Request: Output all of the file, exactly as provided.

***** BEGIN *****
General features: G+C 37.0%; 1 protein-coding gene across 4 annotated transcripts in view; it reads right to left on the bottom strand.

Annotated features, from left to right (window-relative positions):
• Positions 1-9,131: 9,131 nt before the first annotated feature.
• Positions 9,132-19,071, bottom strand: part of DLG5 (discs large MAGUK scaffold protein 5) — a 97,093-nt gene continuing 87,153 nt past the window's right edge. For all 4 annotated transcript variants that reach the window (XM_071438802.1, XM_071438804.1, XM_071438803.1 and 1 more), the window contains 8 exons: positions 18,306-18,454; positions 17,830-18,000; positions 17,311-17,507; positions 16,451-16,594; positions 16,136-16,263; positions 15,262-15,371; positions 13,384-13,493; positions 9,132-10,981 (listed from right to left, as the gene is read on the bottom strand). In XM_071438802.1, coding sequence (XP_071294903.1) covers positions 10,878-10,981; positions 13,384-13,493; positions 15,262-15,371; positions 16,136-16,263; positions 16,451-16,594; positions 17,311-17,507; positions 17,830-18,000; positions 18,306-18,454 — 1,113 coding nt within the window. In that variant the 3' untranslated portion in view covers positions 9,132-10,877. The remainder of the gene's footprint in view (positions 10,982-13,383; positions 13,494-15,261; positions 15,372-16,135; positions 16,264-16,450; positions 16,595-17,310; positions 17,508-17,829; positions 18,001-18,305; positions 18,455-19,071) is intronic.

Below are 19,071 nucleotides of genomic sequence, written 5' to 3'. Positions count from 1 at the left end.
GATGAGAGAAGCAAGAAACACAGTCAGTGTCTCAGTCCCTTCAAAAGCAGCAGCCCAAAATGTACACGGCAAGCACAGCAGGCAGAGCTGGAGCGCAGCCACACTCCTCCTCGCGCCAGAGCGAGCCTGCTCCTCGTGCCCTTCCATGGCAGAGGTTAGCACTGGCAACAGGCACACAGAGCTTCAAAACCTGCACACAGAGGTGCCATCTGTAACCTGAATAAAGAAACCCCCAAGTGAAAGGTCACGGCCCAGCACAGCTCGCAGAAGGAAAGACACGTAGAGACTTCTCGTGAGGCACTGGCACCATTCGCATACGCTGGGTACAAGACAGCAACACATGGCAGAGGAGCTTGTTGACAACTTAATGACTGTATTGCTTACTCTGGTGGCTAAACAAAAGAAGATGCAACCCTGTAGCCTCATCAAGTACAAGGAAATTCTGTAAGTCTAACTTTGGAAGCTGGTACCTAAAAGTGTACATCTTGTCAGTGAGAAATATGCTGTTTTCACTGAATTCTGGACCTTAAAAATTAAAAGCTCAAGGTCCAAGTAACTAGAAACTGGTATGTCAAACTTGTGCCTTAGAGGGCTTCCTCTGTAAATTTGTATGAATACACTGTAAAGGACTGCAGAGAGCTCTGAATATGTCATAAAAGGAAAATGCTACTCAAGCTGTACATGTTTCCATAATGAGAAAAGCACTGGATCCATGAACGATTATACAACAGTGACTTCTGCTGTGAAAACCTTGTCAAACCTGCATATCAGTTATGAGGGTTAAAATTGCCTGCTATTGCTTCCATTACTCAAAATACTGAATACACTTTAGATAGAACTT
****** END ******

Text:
General features: G+C 37.0%; 1 protein-coding gene across 4 annotated transcripts in view; it reads right to left on the bottom strand.

Annotated features, from left to right (window-relative positions):
• Positions 1-9,131: 9,131 nt before the first annotated feature.
• Positions 9,132-19,071, bottom strand: part of DLG5 (discs large MAGUK scaffold protein 5) — a 97,093-nt gene continuing 87,153 nt past the window's right edge. For all 4 annotated transcript variants that reach the window (XM_071438802.1, XM_071438804.1, XM_071438803.1 and 1 more), the window contains 8 exons: positions 18,306-18,454; positions 17,830-18,000; positions 17,311-17,507; positions 16,451-16,594; positions 16,136-16,263; positions 15,262-15,371; positions 13,384-13,493; positions 9,132-10,981 (listed from right to left, as the gene is read on the bottom strand). In XM_071438802.1, coding sequence (XP_071294903.1) covers positions 10,878-10,981; positions 13,384-13,493; positions 15,262-15,371; positions 16,136-16,263; positions 16,451-16,594; positions 17,311-17,507; positions 17,830-18,000; positions 18,306-18,454 — 1,113 coding nt within the window. In that variant the 3' untranslated portion in view covers positions 9,132-10,877. The remainder of the gene's footprint in view (positions 10,982-13,383; positions 13,494-15,261; positions 15,372-16,135; positions 16,264-16,450; positions 16,595-17,310; positions 17,508-17,829; positions 18,001-18,305; positions 18,455-19,071) is intronic.

Below are 19,071 nucleotides of genomic sequence, written 5' to 3'. Positions count from 1 at the left end.
GATGAGAGAAGCAAGAAACACAGTCAGTGTCTCAGTCCCTTCAAAAGCAGCAGCCCAAAATGTACACGGCAAGCACAGCAGGCAGAGCTGGAGCGCAGCCACACTCCTCCTCGCGCCAGAGCGAGCCTGCTCCTCGTGCCCTTCCATGGCAGAGGTTAGCACTGGCAACAGGCACACAGAGCTTCAAAACCTGCACACAGAGGTGCCATCTGTAACCTGAATAAAGAAACCCCCAAGTGAAAGGTCACGGCCCAGCACAGCTCGCAGAAGGAAAGACACGTAGAGACTTCTCGTGAGGCACTGGCACCATTCGCATACGCTGGGTACAAGACAGCAACACATGGCAGAGGAGCTTGTTGACAACTTAATGACTGTATTGCTTACTCTGGTGGCTAAACAAAAGAAGATGCAACCCTGTAGCCTCATCAAGTACAAGGAAATTCTGTAAGTCTAACTTTGGAAGCTGGTACCTAAAAGTGTACATCTTGTCAGTGAGAAATATGCTGTTTTCACTGAATTCTGGACCTTAAAAATTAAAAGCTCAAGGTCCAAGTAACTAGAAACTGGTATGTCAAACTTGTGCCTTAGAGGGCTTCCTCTGTAAATTTGTATGAATACACTGTAAAGGACTGCAGAGAGCTCTGAATATGTCATAAAAGGAAAATGCTACTCAAGCTGTACATGTTTCCATAATGAGAAAAGCACTGGATCCATGAACGATTATACAACAGTGACTTCTGCTGTGAAAACCTTGTCAAACCTGCATATCAGTTATGAGGGTTAAAATTGCCTGCTATTGCTTCCATTACTCAAAATACTGAATACACTTTAGATAGAACTT